To achieve the impossible dream, try going to sleep. ~Joan Klempner
Oh well, after reading the quote you must have guessed already what I will be writing about today. It will be sleep, good and bad. What has it got to do with language learning, you ask? You will see. Soon, I promise! Keep reading.
There are lots of sayings and quotations about sleep, like the one up there under the post title. Many of them are about insomnia, or lack of sleep.
I bet that at least once you have looked at your worn out self in the mirror after a sleepless night, and maybe a day after it, and maybe yet another night, and hoped it was not you. You aren’t five years older and don’t have those blood-shot eyes! What you may have seen is a result of severe sleep deprivation: your body craves sleep but doesn’t get it. You feel bad, your head hurts, thoughts fall down on themselves and you wake up in strange places, not knowing how you got there. This is a rare condition and doesn’t happen too often. You can just sleep a lot afterwards and be as good as new.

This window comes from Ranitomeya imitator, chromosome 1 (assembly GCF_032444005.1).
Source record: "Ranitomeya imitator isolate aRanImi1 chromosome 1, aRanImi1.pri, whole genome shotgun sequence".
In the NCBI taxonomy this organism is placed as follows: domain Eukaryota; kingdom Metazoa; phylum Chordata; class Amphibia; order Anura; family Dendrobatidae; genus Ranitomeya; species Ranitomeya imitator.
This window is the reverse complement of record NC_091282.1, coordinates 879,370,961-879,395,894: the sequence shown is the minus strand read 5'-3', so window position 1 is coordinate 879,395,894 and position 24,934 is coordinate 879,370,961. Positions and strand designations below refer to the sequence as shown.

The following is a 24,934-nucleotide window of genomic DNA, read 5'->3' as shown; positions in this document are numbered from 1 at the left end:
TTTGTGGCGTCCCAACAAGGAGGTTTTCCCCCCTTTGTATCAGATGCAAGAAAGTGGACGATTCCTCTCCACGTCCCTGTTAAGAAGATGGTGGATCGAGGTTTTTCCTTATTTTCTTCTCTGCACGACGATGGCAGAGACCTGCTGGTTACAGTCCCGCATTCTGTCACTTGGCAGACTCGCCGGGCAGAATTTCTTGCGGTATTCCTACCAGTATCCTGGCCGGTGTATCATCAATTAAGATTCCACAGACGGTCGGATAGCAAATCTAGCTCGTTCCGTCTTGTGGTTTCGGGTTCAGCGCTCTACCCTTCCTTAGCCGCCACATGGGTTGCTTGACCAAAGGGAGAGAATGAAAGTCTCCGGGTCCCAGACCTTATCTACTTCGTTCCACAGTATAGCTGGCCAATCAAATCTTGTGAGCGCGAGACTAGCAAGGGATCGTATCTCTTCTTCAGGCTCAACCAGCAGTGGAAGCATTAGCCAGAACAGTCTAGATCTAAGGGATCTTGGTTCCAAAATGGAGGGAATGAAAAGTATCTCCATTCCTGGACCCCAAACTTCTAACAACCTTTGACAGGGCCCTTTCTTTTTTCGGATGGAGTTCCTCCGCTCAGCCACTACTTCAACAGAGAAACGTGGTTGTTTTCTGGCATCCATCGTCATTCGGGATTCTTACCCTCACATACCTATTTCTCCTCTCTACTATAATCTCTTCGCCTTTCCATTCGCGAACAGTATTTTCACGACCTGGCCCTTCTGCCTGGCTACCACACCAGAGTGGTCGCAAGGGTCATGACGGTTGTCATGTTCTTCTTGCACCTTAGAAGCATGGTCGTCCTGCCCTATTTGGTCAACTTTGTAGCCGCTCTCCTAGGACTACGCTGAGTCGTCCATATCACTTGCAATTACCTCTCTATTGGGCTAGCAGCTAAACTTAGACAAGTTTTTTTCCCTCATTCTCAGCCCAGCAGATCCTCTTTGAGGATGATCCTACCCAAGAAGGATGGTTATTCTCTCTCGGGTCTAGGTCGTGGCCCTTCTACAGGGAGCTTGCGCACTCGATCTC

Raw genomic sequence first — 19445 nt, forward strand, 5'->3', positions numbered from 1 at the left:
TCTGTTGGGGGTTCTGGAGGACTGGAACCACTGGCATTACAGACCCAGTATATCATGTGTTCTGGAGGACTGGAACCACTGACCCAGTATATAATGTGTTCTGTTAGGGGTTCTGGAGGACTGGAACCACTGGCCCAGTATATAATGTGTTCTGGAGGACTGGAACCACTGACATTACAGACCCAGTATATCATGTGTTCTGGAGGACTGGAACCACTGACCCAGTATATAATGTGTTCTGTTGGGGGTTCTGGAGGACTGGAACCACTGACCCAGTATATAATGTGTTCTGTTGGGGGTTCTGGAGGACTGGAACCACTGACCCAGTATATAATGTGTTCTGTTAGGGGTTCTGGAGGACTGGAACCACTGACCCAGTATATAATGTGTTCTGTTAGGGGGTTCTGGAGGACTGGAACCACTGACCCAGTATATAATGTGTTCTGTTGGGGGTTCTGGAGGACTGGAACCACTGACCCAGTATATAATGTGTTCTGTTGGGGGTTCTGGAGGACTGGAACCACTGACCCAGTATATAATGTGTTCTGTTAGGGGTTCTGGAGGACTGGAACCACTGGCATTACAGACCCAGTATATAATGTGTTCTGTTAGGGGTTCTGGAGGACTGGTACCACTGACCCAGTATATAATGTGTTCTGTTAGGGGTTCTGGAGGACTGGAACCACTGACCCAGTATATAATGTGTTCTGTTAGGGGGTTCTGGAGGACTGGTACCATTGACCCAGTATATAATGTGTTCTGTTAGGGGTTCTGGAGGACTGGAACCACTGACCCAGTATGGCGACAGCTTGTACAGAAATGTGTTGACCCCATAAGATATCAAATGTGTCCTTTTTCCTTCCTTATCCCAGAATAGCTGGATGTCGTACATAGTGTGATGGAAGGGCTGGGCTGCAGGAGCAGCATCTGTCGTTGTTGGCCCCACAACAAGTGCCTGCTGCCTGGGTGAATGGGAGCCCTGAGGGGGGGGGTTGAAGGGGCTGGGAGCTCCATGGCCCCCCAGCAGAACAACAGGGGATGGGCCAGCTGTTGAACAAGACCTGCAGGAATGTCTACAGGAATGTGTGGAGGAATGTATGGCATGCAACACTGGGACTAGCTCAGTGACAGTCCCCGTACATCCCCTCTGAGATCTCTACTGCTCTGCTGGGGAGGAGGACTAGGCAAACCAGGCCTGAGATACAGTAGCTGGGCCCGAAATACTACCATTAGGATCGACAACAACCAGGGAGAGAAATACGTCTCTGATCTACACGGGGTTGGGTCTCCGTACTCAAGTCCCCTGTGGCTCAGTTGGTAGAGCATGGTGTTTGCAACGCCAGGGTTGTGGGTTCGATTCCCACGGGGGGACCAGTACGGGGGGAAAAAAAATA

But there is another case of sleep deprivation which you may not be totally aware of, because you live with it every day. It is chronic sleep deprivation, and it’s much worse than the previous one, because you stop noticing it after a while and think that things are the way they should be, which, of course, is not the case.
Read on »